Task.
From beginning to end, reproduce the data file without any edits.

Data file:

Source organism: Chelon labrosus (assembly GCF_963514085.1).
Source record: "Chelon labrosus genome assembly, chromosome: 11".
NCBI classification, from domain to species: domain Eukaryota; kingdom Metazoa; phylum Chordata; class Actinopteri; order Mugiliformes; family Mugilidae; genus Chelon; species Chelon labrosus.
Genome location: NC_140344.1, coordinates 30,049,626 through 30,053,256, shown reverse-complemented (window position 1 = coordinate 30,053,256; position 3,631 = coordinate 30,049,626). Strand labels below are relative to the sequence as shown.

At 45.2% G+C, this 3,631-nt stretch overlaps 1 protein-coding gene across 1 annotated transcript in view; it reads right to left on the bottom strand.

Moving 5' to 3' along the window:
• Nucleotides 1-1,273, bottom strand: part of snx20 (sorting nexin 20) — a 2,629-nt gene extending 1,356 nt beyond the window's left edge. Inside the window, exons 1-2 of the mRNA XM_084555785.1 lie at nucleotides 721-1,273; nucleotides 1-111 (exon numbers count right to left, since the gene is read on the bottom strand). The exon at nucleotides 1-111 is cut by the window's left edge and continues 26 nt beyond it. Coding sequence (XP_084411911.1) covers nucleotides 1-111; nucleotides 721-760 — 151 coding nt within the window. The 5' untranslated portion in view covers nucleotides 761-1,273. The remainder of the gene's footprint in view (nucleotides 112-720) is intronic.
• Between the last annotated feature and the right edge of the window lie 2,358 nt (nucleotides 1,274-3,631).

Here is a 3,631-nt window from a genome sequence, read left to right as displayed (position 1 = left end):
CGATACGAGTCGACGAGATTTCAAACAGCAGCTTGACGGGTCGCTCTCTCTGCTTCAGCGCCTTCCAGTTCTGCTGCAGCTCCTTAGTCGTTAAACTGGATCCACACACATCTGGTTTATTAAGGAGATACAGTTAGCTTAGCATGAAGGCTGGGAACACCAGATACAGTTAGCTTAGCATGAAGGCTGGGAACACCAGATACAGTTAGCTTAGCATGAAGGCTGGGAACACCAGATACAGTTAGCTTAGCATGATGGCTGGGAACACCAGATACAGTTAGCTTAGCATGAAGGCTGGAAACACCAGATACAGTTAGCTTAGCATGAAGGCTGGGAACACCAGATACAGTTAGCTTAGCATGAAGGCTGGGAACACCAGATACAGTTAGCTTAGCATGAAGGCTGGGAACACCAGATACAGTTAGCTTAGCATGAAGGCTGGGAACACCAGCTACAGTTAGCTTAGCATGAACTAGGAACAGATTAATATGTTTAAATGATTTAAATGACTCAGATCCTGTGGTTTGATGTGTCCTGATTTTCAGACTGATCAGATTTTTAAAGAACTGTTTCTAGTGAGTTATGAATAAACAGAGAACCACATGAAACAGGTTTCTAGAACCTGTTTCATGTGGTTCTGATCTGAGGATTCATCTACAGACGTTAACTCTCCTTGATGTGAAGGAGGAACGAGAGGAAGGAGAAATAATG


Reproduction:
Source organism: Chelon labrosus (assembly GCF_963514085.1).
Source record: "Chelon labrosus genome assembly, chromosome: 11".
NCBI classification, from domain to species: domain Eukaryota; kingdom Metazoa; phylum Chordata; class Actinopteri; order Mugiliformes; family Mugilidae; genus Chelon; species Chelon labrosus.
Genome location: NC_140344.1, coordinates 30,049,626 through 30,053,256, shown reverse-complemented (window position 1 = coordinate 30,053,256; position 3,631 = coordinate 30,049,626). Strand labels below are relative to the sequence as shown.

At 45.2% G+C, this 3,631-nt stretch overlaps 1 protein-coding gene across 1 annotated transcript in view; it reads right to left on the bottom strand.

Moving 5' to 3' along the window:
• Nucleotides 1-1,273, bottom strand: part of snx20 (sorting nexin 20) — a 2,629-nt gene extending 1,356 nt beyond the window's left edge. Inside the window, exons 1-2 of the mRNA XM_084555785.1 lie at nucleotides 721-1,273; nucleotides 1-111 (exon numbers count right to left, since the gene is read on the bottom strand). The exon at nucleotides 1-111 is cut by the window's left edge and continues 26 nt beyond it. Coding sequence (XP_084411911.1) covers nucleotides 1-111; nucleotides 721-760 — 151 coding nt within the window. The 5' untranslated portion in view covers nucleotides 761-1,273. The remainder of the gene's footprint in view (nucleotides 112-720) is intronic.
• Between the last annotated feature and the right edge of the window lie 2,358 nt (nucleotides 1,274-3,631).

Here is a 3,631-nt window from a genome sequence, read left to right as displayed (position 1 = left end):
CGATACGAGTCGACGAGATTTCAAACAGCAGCTTGACGGGTCGCTCTCTCTGCTTCAGCGCCTTCCAGTTCTGCTGCAGCTCCTTAGTCGTTAAACTGGATCCACACACATCTGGTTTATTAAGGAGATACAGTTAGCTTAGCATGAAGGCTGGGAACACCAGATACAGTTAGCTTAGCATGAAGGCTGGGAACACCAGATACAGTTAGCTTAGCATGAAGGCTGGGAACACCAGATACAGTTAGCTTAGCATGATGGCTGGGAACACCAGATACAGTTAGCTTAGCATGAAGGCTGGAAACACCAGATACAGTTAGCTTAGCATGAAGGCTGGGAACACCAGATACAGTTAGCTTAGCATGAAGGCTGGGAACACCAGATACAGTTAGCTTAGCATGAAGGCTGGGAACACCAGATACAGTTAGCTTAGCATGAAGGCTGGGAACACCAGCTACAGTTAGCTTAGCATGAACTAGGAACAGATTAATATGTTTAAATGATTTAAATGACTCAGATCCTGTGGTTTGATGTGTCCTGATTTTCAGACTGATCAGATTTTTAAAGAACTGTTTCTAGTGAGTTATGAATAAACAGAGAACCACATGAAACAGGTTTCTAGAACCTGTTTCATGTGGTTCTGATCTGAGGATTCATCTACAGACGTTAACTCTCCTTGATGTGAAGGAGGAACGAGAGGAAGGAGAAATAATG